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Permanent link (DOI): https://doi.org/10.7939/R30R9MB0S

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Endothelial Colony Forming Cells: Role in Bronchopulmonary Dysplasia and evaluation of new therapeutic strategies Open Access

Descriptions

Other title
Subject/Keyword
Exosomes
Bronchopulmonary Dysplasia
Stem cells
Endothelial Colony Forming Cells
Type of item
Thesis
Degree grantor
University of Alberta
Author or creator
Rajabali, Saima Nasiruddin
Supervisor and department
Dr. Bernard Thebaud, Department of Pediatrics
Examining committee member and department
Dr. Gary Lopaschuk, Department of Pediatrics
Dr. John Greer, Department of Physiology
Dr. Jason Dyck, Department of Pediatrics
Department
Medical Sciences-Paediatrics
Specialization

Date accepted
2013-09-26T11:13:09Z
Graduation date
2013-11
Degree
Master of Science
Degree level
Master's
Abstract
Bronchopulmonary dysplasia (BPD), a chronic lung disease of prematurity, results in alveolar simplification and respiratory distress in the newborn. Vascular component is implicated. Lung damage involves a deficiency in the number and function of progenitor cells. We hypothesize that endothelial colony forming cells (ECFCs) exist in the developing human lung, are impaired in hyperoxia and secrete exosomes. ECFCs from human fetal lung expressed CD31, CD105, CD144, CD146 and were negative for CD14 and CD45. In hyperoxic conditions, cord formation and clonogenic potential was impaired. Mesenchymal stem cell conditioned media (MSC CdM) improved clonogenic potential. Exosomes were isolated from human cord blood derived ECFC CdM and characterized using electron microscopy and protein expression. This study provides novel finding that ECFCs exist in human fetal lung and their function is impaired in hyperoxia. They may exert their effect by exosomes. This provides a rationale for use of exogenous stem cells in BPD.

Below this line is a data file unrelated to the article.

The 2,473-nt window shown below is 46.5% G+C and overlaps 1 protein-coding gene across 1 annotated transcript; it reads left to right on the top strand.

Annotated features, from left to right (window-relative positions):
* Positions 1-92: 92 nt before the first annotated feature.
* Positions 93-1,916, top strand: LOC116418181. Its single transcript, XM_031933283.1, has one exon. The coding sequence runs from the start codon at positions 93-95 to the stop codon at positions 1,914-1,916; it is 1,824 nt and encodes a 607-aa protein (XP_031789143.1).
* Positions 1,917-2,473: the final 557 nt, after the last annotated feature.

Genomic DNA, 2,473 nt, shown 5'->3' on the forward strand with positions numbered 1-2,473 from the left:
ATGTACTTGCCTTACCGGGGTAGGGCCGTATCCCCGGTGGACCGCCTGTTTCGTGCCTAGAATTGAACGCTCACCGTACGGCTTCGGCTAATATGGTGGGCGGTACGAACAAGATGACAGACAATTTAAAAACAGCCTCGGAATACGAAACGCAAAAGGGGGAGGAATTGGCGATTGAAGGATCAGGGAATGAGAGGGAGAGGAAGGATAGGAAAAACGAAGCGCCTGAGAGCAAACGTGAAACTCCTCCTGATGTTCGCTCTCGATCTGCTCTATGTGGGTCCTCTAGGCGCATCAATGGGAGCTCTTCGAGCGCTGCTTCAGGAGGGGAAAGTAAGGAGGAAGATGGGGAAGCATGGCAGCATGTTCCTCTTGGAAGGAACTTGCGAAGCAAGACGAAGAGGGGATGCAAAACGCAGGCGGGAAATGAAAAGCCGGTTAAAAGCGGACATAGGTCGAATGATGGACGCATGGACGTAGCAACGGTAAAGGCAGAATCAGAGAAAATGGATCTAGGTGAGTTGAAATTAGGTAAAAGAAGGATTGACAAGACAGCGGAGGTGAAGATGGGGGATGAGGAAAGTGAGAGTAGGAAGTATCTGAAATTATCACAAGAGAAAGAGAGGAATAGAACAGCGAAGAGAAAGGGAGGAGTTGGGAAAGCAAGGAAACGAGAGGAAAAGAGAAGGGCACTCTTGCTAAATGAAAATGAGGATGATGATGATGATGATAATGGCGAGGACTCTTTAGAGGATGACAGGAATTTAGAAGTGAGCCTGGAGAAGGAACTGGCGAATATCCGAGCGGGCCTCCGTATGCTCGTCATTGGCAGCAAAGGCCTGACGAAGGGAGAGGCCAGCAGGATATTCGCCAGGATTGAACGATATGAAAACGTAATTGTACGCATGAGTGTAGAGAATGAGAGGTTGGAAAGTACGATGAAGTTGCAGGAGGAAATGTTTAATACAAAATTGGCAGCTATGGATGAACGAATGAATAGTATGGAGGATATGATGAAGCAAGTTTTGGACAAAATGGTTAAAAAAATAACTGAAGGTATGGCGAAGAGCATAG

Language
English
DOI
doi:10.7939/R30R9MB0S
Rights
Permission is hereby granted to the University of Alberta Libraries to reproduce single copies of this thesis and to lend or sell such copies for private, scholarly or scientific research purposes only. Where the thesis is converted to, or otherwise made available in digital form, the University of Alberta will advise potential users of the thesis of these terms. The author reserves all other publication and other rights in association with the copyright in the thesis and, except as herein before provided, neither the thesis nor any substantial portion thereof may be printed or otherwise reproduced in any material form whatsoever without the author's prior written permission.
Citation for previous publication
The Emerging Role of Stem/Progenitor Cells in Pulmonary Vascular Disease. Saima Rajabali, Duncan J. Stewart, Shirley H. J. Mei and Bernard Thébaud. J Clin Exp Cardiolog 2012, S8-004

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File title: Dedication
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Page count: 124
File language: en-CA
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